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The Good News for Charitable Giving

The Good News for Charitable Giving

‘Tis the season when many people are considering their year-end charitable giving. It is our favorite time of year at the Community Foundation because we never cease to be inspired by the generosity in our community. This year many are considering the new landscape laid out by the Tax Cuts and Jobs Act (The Act) signed into law in December of 2017 as they determine how and how much they are going to give this year. 


The Good News for Charitable Giving

‘Tis the season when many people are considering their year-end charitable giving. It is our favorite time of year at the Community Foundation because we never cease to be inspired by the generosity in our community. This year many are considering the new landscape laid out by the Tax Cuts and Jobs Act (The Act) signed into law in December of 2017 as they determine how and how much they are going to give this year. 

Since the passing of The Act we have shared what we believe is the good news for charitable giving. For starters, the reasons people give charitably are many and varied and most often align with a desire to give back and help others. A leading indicator of how much individuals will give is their available discretionary income. That might be the best news of all as the primary motivation for The Act was decreasing the amount of money in the federal government and increasing the amount of money in private citizens hands.   

That means people on balance will have more discretionary income to potentially give to charity. And by using one or more of the tax smart strategies laid out in this article—gifting appreciated assets, bunching donations into one tax year and making qualified charitable distributions from one’s IRA—individuals and companies have the opportunity to give even more this year. 

Let’s take a look at the main points of The Act that are likely to have the largest impact and how this may affect charitable giving. 

What has changed:  

  • The standard deduction increased substantially ($12,000 for a single person and $24,000 for a married couple) and fewer people will need to itemize their taxes. Using the increased standard deduction, most taxpayers will enjoy a deduction that is equal to or greater than the deductions they would be eligible for if they itemized.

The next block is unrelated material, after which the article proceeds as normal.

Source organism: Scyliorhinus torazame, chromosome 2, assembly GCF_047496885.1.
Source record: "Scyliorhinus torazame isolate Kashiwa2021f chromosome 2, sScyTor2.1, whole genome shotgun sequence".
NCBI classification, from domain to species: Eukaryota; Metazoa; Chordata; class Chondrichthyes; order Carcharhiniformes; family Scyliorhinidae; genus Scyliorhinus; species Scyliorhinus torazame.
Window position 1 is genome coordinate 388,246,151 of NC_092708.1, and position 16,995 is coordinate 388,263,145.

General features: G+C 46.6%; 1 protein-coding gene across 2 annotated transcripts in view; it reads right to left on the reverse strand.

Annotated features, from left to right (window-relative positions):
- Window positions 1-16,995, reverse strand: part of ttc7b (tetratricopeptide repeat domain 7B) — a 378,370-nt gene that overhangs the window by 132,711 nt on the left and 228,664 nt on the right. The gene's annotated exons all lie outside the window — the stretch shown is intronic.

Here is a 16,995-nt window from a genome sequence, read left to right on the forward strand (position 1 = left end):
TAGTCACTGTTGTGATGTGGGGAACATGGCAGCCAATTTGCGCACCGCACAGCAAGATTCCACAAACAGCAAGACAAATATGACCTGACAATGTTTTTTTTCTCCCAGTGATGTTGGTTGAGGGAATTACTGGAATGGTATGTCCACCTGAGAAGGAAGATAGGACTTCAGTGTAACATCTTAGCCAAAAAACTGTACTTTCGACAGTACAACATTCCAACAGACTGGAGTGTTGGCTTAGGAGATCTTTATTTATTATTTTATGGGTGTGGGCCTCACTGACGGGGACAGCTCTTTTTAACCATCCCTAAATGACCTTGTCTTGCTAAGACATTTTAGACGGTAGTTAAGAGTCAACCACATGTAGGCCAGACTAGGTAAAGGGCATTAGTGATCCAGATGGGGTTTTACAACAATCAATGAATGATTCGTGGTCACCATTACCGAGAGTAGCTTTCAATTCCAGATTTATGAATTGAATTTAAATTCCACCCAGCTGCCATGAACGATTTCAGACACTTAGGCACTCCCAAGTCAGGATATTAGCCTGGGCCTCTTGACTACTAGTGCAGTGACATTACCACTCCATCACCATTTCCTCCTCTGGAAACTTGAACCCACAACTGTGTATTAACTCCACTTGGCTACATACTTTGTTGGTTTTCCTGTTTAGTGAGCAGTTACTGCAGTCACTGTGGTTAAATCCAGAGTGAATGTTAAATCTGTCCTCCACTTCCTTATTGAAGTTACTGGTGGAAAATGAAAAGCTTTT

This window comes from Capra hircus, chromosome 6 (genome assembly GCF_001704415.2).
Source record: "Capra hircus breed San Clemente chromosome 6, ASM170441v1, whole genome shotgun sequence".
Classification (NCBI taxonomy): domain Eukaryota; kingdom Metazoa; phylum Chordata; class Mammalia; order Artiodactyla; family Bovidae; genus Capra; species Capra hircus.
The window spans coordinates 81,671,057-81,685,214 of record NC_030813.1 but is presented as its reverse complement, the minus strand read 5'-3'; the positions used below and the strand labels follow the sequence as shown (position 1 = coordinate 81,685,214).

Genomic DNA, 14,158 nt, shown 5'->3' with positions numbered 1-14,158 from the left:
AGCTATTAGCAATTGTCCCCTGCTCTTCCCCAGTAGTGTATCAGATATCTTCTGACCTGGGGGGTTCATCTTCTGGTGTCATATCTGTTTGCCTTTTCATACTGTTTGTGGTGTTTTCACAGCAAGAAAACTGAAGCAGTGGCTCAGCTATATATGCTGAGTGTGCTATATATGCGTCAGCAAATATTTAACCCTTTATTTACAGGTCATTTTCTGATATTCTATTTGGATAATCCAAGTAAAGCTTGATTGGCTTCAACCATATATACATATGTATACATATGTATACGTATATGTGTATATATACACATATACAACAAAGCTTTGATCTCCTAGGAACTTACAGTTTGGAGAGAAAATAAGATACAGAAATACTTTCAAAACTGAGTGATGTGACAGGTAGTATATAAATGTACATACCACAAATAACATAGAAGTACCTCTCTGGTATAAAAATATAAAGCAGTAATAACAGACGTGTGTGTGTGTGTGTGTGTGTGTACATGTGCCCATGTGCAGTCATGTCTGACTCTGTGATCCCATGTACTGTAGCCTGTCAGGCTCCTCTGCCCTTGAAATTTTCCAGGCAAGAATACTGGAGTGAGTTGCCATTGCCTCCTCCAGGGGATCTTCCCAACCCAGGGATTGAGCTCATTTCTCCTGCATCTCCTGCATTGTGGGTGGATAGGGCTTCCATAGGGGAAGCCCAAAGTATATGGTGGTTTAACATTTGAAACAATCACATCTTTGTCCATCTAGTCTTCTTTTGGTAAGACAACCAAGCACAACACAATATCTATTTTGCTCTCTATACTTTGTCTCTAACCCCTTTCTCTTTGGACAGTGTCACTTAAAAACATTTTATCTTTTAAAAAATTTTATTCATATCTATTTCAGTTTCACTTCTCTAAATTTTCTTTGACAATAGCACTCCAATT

• The amount of charitable contributions made in cash that can be deducted in any particular year has been increased from 50% of adjusted gross income to 60% of adjusted gross income.
  •  The estate and gift tax exclusion has doubled.

What hasn’t changed:

  • The ability to donate appreciated assets (stocks, bonds or other assets) and avoid capital gains tax.  
  • The ability to gift retirement assets (including qualified charitable distributions from an IRA for those age 70. or over) and life-income gifts (charitable gift annuities and charitable remainder trusts). 
  • The ability to deduct charitable donations has not been capped or eliminated.  
  • Donor Advised Funds are not affected, which means contributions to these funds continue to be deductible. 

The good news:

  • Many taxpayers will have an increase in their take-home income leading to additional discretionary income to consider in their charitable giving. 
  • Donor Advised Funds offer the flexibility for donors to “bunch” or “bundle” donations into one tax year and grant the funds to their favorite charities over multiple years, enabling them to exceed the standard deduction threshold. 
  • Donors 70 and older and required to take minimum distributions for their retirement plan may make a distribution directly from their account to qualified charities, effectively reducing their taxable income. 
  • Donating all types appreciated assets continues to be a tax-smart strategy.  
  • Donors making large and legacy gifts can deduct higher amounts than in previous years. 

The even better news:

The tax benefit is rarely the main reason people support nonprofits in the first place. People give because they want to make a positive difference in the lives of others and in our world. The needs in our community didn’t go away, so your opportunity to care for your neighbor didn’t go away either. And you will likely be able to give just as much to charity as you have in the past and still increase the amount of your income due to the lower tax rates.

 

To learn more about making the most of your charitable giving, contact your professional advisor or tax manager, or you can contact us for further information and resources at info@cfhz.org.




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